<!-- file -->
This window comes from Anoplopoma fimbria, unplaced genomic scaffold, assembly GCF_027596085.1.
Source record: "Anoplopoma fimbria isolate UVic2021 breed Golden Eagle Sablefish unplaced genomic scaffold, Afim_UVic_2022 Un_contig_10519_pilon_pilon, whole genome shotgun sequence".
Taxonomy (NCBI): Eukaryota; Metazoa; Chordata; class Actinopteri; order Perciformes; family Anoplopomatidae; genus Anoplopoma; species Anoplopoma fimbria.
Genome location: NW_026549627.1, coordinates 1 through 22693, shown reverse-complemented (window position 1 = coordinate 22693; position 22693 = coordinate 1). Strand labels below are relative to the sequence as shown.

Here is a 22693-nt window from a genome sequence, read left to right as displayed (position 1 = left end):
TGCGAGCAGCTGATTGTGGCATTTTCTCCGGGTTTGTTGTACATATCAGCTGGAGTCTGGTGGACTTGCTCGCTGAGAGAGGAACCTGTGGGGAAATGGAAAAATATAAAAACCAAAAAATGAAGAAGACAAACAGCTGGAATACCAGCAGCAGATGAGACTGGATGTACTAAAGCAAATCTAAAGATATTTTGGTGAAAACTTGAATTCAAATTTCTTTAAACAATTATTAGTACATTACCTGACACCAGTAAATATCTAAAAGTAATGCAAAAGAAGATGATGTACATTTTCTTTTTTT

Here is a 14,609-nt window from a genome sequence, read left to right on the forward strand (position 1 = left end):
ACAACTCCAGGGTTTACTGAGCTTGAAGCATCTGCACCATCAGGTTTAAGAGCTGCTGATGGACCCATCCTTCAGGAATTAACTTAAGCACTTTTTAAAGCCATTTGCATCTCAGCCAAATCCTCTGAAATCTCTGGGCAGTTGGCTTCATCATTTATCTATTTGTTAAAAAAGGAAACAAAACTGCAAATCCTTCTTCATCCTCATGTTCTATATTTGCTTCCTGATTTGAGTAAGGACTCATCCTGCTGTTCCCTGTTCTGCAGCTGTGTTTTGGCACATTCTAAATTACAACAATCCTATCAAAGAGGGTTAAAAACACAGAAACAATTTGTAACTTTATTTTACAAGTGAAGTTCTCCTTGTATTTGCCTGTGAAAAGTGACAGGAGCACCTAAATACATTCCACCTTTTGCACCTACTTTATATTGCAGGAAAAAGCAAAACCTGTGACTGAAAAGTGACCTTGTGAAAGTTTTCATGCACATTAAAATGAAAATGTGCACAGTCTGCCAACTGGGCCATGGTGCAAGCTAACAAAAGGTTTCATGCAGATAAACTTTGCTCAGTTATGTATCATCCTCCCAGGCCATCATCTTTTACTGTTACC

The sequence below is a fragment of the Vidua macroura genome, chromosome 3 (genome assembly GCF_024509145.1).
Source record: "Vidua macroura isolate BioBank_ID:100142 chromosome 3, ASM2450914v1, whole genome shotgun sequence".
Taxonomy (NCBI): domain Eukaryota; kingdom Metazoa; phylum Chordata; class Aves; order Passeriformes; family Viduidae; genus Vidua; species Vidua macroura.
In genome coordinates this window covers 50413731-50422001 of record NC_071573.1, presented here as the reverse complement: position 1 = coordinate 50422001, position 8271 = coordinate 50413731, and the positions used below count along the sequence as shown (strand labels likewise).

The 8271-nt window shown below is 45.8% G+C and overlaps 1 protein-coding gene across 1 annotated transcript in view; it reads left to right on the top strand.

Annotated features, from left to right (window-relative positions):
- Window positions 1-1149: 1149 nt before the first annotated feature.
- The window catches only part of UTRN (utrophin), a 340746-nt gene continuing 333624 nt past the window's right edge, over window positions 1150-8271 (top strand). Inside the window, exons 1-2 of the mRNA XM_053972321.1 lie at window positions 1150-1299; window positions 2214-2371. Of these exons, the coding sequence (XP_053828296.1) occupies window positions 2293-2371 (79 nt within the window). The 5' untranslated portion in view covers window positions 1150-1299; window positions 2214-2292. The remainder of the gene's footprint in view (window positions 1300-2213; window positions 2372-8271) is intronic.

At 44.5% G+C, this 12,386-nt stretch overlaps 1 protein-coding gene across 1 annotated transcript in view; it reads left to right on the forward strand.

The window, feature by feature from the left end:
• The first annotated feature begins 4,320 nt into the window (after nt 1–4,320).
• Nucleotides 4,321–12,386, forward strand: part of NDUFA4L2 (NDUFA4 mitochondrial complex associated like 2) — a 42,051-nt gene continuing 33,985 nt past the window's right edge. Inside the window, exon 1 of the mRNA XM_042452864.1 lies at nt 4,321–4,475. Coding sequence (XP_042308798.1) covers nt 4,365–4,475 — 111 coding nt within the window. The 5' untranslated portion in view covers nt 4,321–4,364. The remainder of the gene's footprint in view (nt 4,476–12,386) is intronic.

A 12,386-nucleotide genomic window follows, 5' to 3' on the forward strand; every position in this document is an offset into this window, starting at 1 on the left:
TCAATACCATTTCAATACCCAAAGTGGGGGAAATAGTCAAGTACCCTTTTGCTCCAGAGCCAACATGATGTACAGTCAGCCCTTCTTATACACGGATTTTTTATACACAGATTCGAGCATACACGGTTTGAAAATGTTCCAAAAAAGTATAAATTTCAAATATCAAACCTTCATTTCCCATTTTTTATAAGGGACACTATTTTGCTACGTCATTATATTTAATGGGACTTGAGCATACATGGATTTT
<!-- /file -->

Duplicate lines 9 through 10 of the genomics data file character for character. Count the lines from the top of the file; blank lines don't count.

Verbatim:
The sequence below is a fragment of the Vidua macroura genome, chromosome 3 (genome assembly GCF_024509145.1).
Source record: "Vidua macroura isolate BioBank_ID:100142 chromosome 3, ASM2450914v1, whole genome shotgun sequence".